Qian Shi, Ph.D.



Cellular and Integrative Physiology

Qian Shi, Ph.D.

Assistant Professor


Ph.D., Biochemistry, University of Texas Science Center at San Antonio
M.S., Biochemistry and Molecular Biology, Nanjing University, China
B.S., Biotechnology, Medical school of Suzhou University, China


a member of Dr. Manzoor Bhat’s laboratory faculty, I have been focused on investigating the pathophysiological mechanisms underlying metabolic disorders, such as diabetes and cancer. There is strong evidence suggesting that the incidence of several types of cancer is increased in patients with diabetes, including leukemia, kidney cancer, colon cancer, and etc. We are particularly interested in the signaling pathways that link cancer and diabetes, among which are the mTOR signaling pathways and reactive oxygen species (ROS).  The mammalian target of Rapamycin (mTOR) is a central player in governing the cellular growth and metabolic homeostasis in response to many growth factors, cellular energy status, and amino-acid levels. The mutations on either TSC1 or TSC2 genes (that regulate mTOR) leads to a rare, multi-system genetic disorder, named tuberous sclerosis complex (TSC), that cause benign tumors to grow in the brain and on other vital organs such kidneys, heart, eyes, lungs, and skin. Because of the ineffectiveness of Rapamycin (inhibitor for mTORC1) in treating TSC, it’s worthy to investigate the alternative therapeutic options as the signaling pathways are not fully understood.

  1. The role of mTOR signaling in myelinating glia

TSC severely affects neuronal function, both in CNS and PNS, leading to cognitive impairment, epilepsy, autism, and white matter abnormalities. However, its role in the process of myelination and associated CNS/PNS disorders remains to be fully understood. TSC mutated mice showed reduced myelination, disrupted paranodal domains in myelinated axons, and disorganized unmyelinated Remak bundles. We are particularly interested in elucidating the signaling pathways that linked mTOR to keys molecules in oligodendrocytes development, such as RNA–binding protein Quaking (Qk) and the 155 kDa glial Neurofascin (NfascNF155). This will help design the new generation of inhibitors for treating TSC.

  1. The role of mTOR/Nox4 in diabetic nephropathy

The current project aims to investigate the basic molecular mechanism that leads to the understanding of roles of renal proximal tubular epithelial cells in diabetes and in particular diabetic nephropathy (DN), one of the major complications of type 1 diabetes, and provide the novel therapeutic options. We found that high glucose up-regulates Nox4 expression in kidney, enhances NADPH oxidase activity and up-regulates fibronectin. Moreover, high glucose activates the mTOR pathway through enhancing mTORC1/2 activity. However, the precise mechanism by which mTORC2 regulates Nox4 expression/activation is still unknown. We are currently utilizing in vitro and in vivo approaches to establish the importance of possible mTORC2/Nox4 signaling pathway in mediating tubular epithelial cell injury in the diabetic environment, hoping to provide new therapeutic options for treating DN.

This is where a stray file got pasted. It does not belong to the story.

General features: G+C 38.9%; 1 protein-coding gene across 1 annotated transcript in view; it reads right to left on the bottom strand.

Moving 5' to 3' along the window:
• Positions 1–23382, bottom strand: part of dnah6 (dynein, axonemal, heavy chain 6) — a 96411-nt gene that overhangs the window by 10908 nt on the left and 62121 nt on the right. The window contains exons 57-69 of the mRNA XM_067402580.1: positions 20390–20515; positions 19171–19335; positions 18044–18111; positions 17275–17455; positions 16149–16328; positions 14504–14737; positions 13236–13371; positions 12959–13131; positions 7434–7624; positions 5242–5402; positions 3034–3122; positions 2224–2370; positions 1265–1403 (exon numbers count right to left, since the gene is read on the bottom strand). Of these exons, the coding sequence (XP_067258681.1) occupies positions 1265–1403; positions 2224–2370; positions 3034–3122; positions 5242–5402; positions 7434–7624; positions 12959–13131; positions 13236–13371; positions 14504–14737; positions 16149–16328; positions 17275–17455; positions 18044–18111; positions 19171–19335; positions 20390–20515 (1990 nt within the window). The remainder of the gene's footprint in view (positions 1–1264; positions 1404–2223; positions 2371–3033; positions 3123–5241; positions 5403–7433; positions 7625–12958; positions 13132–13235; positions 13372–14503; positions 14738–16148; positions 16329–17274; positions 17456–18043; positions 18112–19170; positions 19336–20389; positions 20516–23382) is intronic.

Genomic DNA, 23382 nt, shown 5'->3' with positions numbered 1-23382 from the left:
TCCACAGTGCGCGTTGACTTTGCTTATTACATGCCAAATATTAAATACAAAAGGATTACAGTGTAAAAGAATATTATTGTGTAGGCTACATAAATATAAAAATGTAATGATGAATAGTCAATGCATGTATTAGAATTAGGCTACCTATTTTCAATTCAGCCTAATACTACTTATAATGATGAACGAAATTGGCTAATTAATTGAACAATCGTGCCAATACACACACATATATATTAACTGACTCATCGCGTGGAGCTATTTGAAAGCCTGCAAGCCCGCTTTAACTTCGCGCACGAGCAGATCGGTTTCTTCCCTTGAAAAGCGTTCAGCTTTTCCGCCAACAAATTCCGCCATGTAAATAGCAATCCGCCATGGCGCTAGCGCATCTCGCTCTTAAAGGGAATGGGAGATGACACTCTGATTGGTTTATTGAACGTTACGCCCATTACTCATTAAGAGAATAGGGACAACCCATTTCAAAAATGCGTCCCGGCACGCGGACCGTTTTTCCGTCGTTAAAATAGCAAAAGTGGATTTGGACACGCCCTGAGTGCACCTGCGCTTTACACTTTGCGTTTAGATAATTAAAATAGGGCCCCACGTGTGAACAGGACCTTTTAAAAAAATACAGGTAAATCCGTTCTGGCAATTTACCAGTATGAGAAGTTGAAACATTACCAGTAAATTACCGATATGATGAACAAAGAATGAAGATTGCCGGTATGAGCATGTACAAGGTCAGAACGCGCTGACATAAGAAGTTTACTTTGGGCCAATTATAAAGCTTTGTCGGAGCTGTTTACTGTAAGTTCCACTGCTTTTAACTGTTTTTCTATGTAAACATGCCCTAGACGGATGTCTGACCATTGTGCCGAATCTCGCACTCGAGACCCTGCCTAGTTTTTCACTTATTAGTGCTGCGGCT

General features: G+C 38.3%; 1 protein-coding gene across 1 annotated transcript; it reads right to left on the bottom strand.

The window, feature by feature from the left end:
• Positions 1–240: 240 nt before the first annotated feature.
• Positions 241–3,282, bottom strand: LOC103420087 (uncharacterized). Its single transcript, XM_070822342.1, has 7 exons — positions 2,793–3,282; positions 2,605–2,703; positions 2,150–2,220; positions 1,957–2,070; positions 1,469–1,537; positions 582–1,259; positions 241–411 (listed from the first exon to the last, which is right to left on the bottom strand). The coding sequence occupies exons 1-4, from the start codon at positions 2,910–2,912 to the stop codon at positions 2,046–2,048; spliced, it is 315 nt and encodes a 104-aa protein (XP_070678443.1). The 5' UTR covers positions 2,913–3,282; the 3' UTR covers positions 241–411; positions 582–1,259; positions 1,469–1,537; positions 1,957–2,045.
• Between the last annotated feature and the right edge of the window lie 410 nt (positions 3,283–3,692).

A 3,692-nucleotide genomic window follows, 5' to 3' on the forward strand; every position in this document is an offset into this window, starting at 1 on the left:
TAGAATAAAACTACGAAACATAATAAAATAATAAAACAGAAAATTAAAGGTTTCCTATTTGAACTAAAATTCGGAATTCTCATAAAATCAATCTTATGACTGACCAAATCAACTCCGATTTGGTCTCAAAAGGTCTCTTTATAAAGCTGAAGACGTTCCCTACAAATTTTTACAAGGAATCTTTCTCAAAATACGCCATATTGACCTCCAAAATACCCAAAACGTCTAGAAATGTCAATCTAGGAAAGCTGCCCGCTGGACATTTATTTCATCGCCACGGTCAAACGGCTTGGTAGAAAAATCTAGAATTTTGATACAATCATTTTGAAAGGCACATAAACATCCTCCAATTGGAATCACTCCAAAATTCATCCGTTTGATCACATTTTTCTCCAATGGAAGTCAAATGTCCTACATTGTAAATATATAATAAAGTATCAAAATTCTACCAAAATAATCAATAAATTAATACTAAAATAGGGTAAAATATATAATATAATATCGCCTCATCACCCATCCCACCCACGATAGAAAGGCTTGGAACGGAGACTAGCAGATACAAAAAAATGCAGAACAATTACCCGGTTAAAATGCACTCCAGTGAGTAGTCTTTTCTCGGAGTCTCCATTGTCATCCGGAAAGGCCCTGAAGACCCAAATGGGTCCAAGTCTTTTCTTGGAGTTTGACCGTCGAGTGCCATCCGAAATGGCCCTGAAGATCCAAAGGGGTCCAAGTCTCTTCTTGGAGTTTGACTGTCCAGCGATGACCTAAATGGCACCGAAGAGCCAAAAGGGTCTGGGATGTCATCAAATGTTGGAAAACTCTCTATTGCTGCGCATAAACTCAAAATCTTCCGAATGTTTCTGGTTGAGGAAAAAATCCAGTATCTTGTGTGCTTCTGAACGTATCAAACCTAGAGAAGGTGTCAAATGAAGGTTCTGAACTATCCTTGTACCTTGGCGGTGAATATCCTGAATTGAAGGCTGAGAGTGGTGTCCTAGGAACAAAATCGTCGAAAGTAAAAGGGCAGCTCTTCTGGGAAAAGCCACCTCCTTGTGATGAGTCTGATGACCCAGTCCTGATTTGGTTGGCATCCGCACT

Awards & Accomplishments

Awards and Honors

Mar. 2016         Advanced Postdoctoral Fellowship Award ($270,000 for 2016-2019), Juvenile Diabetes Research Foundation (JDRF)

May 2016         Best Poster Awards for Postdoc/Student Research forum Department of Physiology, UTHSCSA

Nov 2015         Travel Award to Advances in Research of ASN Annual Meeting American Society of Nephrology

Mar. 2013         Postdoctoral Fellowship Award ($148,296 for 2013-2016), Juvenile Diabetes Research Foundation (JDRF)

May 2013         Trainee Winner Award for Research Day Department of Medicine, UTHSCSA

Dec. 2010         Pre-doctoral Travel Award American Society for Cell Biology 50th Annual Meeting


Invited talk at JDRF Training Grantees Meeting, New York, Nov. 2017